Local artist harnesses inspiration from many areas to create beauty

by Janet Wilcox
Contributing Writer
“Art has always been my passion and my getaway from this world,” states Troi Whitethorne, a successful Navajo artist with roots in San Juan County.
“The inspiration of colors and abstracts has always been the fire that fuels my motivation to create.”
For Troi, art is expressed in a variety of ways and “is like breathing. I need it. It’s my air.”
Troi had many opportunities in elementary school in Blanding and in Shonto, AZ to develop his painting skills.  
“I once made a huge painting of Africa for a fourth grade project,” said Troi. “My teacher was the support for that project.” 
“There are a handful of teachers who inspired me to follow my heart, and my love for the Arts.
“Tony Wojcik was my high school art teacher and he taught all of us a lot about different kinds of art.
Wojick explains that all students at San Juan High School are required to take a fine arts class of some sort. Many chose art rather than music (which required either singing or playing an instrument).
Wojik told his students that even though they couldn’t sing or play, “they could draw lines!” And he challenged them to “see” better, and understand some of the basic principles of art.
Wojcik based his instruction on the book “Drawing on the Right Side” by Betty Edwards.  “Everyone can improve if they want to. I always graded my students on their efforts.”
Troi is one of several good artists who had their start under his tutelage.
Troi grew up in San Juan County and graduated from San Juan High school in 1991.  He played football at San Juan High, along with his brother Charlie Dandy Jr. and wrestled for his Uncle Jim Dandy Sr.  
When he was in Blanding Elementary, he won honorable mention in a Reflections Contest and later a governor’s award for art. 
Troi’s second mentor was an artist from France who was his private art school instructor in Salt Lake City.  
Baje Whitethorne, along with other aunts and uncles, were also cheering him as he developed his own style and technique.
“My uncle Baje Whitethorne just recently made the major headline story in Cowboys & Indians magazine.  I’m so happy for his career. I’ve traveled with my uncle since I was a kid all over the western part of the USA.”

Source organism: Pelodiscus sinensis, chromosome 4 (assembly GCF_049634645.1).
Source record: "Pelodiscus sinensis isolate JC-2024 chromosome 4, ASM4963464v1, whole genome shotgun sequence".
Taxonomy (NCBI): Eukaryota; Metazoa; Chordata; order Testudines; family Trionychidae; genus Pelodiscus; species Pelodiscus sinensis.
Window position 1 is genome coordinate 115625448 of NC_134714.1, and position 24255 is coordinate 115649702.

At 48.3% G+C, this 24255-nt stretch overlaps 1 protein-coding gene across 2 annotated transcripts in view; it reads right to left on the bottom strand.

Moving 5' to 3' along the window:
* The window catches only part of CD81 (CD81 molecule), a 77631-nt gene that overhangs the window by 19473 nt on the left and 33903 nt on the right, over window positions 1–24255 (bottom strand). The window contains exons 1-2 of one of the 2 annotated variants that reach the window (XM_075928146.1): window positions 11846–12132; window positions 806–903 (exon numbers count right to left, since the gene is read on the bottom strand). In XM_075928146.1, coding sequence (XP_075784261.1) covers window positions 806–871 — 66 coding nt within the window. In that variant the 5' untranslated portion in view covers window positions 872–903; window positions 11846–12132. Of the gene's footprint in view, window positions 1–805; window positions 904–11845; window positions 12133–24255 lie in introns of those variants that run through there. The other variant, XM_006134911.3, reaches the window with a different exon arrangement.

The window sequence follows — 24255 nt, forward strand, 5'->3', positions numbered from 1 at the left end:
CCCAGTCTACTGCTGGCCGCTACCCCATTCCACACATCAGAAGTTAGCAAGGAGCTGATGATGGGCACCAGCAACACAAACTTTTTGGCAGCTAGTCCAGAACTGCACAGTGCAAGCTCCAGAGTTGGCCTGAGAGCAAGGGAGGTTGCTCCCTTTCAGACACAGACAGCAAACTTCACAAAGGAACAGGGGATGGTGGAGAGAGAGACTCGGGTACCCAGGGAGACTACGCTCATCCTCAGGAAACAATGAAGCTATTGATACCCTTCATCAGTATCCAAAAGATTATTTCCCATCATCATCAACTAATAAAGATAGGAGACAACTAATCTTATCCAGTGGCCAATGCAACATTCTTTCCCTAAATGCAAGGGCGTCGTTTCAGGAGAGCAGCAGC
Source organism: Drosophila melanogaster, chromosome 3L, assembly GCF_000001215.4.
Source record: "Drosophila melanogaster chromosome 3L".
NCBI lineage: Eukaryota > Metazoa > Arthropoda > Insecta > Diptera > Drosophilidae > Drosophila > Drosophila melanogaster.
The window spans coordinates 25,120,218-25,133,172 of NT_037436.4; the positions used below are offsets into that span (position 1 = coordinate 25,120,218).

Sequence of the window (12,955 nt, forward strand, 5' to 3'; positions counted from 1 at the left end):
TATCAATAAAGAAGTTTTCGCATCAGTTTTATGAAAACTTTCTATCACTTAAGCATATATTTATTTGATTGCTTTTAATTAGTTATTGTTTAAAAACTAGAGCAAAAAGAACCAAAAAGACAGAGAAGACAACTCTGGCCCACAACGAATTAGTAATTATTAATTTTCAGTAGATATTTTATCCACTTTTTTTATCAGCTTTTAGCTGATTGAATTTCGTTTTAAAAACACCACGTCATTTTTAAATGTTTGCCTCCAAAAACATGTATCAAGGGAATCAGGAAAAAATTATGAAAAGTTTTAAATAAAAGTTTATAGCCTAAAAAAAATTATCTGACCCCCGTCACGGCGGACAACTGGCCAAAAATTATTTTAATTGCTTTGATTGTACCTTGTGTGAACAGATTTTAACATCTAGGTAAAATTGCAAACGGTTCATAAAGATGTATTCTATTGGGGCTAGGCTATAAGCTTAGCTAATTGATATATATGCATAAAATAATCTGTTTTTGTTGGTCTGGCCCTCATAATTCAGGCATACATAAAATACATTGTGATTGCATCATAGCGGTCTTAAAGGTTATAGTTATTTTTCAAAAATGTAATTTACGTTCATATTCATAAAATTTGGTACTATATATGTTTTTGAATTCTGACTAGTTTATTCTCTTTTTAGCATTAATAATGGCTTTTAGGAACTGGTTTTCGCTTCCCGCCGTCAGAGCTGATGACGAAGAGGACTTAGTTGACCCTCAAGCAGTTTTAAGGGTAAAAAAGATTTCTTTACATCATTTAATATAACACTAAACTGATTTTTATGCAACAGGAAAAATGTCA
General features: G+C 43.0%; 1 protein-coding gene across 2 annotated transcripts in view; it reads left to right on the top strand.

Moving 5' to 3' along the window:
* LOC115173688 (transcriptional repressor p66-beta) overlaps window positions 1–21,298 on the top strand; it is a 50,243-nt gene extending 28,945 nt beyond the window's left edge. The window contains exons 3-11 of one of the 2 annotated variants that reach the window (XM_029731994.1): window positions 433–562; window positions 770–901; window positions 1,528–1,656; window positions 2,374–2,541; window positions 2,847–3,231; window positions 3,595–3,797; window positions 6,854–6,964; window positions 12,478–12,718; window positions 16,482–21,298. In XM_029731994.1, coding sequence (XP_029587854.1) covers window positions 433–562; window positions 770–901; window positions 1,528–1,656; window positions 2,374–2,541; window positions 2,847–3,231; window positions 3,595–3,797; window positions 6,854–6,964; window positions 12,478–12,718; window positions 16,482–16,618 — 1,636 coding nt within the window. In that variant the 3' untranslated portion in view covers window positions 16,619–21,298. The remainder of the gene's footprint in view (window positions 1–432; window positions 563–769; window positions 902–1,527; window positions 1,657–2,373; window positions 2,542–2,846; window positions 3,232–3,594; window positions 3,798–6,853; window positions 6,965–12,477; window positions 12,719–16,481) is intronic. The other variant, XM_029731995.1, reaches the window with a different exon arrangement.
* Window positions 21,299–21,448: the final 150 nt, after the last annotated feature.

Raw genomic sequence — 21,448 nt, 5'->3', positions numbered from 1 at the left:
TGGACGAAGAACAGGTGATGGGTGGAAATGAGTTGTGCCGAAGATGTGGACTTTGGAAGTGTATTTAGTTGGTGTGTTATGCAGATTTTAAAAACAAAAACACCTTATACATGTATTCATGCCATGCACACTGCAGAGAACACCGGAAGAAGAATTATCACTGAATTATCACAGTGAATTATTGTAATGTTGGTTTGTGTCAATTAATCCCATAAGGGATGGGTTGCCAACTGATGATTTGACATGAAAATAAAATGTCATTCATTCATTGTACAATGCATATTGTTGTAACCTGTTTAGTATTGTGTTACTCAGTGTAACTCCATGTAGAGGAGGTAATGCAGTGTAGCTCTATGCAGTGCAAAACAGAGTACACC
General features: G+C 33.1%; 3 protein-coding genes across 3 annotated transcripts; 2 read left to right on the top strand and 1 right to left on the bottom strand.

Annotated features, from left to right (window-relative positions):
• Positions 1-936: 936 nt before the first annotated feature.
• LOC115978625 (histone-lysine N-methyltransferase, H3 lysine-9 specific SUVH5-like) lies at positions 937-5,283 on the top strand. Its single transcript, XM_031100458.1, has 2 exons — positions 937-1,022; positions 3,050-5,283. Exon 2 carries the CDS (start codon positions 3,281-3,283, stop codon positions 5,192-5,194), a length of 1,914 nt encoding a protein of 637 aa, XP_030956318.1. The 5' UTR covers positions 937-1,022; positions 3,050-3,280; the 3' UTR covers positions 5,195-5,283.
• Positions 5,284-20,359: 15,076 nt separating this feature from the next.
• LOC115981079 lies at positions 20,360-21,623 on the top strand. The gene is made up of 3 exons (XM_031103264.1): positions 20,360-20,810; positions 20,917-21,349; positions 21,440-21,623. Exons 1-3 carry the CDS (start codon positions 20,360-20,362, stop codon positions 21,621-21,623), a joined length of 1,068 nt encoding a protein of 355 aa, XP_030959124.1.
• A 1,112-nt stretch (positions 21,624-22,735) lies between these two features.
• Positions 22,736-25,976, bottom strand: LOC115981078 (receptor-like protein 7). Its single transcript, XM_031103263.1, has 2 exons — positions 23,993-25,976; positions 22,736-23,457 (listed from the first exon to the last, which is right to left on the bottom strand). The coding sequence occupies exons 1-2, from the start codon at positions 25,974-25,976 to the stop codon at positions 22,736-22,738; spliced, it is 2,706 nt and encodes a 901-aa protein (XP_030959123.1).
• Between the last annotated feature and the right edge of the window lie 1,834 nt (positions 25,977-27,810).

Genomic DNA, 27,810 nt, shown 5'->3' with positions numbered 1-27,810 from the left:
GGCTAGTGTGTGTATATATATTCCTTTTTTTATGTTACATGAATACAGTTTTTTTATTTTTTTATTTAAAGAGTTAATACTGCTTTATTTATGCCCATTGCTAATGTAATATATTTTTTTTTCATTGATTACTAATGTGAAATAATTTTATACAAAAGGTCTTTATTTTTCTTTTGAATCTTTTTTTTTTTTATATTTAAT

Troi’s mother, Ruby Whitethorne, was a major support in his art career, as was his father Edward.”  
Ruby is a sister to the late Jim Dandy Sr.  “On my dad’s side we are Hopi/ Navajo/Swedish, on my mom’s side Navajo-Athabascan ‘both the same’ as my grandma Cora Dandy used to say.  
“I‘ve had many famous mentors along the road to my career. I met RC Gorman many years back and he gave me a few pointers. Beverly Black Sheep, Jesse Monogye, Johnson Yazzie, and many more have also been a positive role models for me.”
For 30 years, Whitethorne traveled across the Southwest going from show to show with his dad and Uncle Baje, honing his craft and getting better at techniques and developing his own style.
“The themes I use vary from each other.  My first love is for the Japanese ink and watercolor, acrylics and graphite and pastels. These mediums are my favorites.
“So most of my works are mixed media. I also work on canvas and wood boards and murals. I do a lot still lives and abstracts. 
“My biggest paintings range from 5 feet to 15 feet.  These are primarily of wildlife, native dancers or horses. I also have greeting cards and prints available and take on commissions.
“No idea is unreachable. Anything is possible.”
Another creative but divergent path started 13 years ago for Troi, when he worked as a Native American Fashion Producer. At the time he was in Tuba City and working for the Explore Navajo Museum. 
“We were looking for a way to bring more people into the cultural awareness museum for the Navajo History, so I decided to have an art show and fashion show during the Western Navajo Fair.
“There were plenty of new ‘up and coming’ Native designers from Montana to Texas and New Mexico, and Arizona and the Native models were from all over USA and Canada.”
The last fashion show he produced was in Santa Fe NM during the largest Indian Art Market in the World.
“It was a great experience where I worked with many people, designers and models from all walks of life.”
Some of them moved on to New York and Paris, France to further their careers.” But all got their start and experience in the shows Troi produced. 
Many of his sales are through the Internet or referrals from past customers. Contact Troi at 928-401-8489, email TLWHitethorne@gmail.com, or Whitethornetroi on Instagram.

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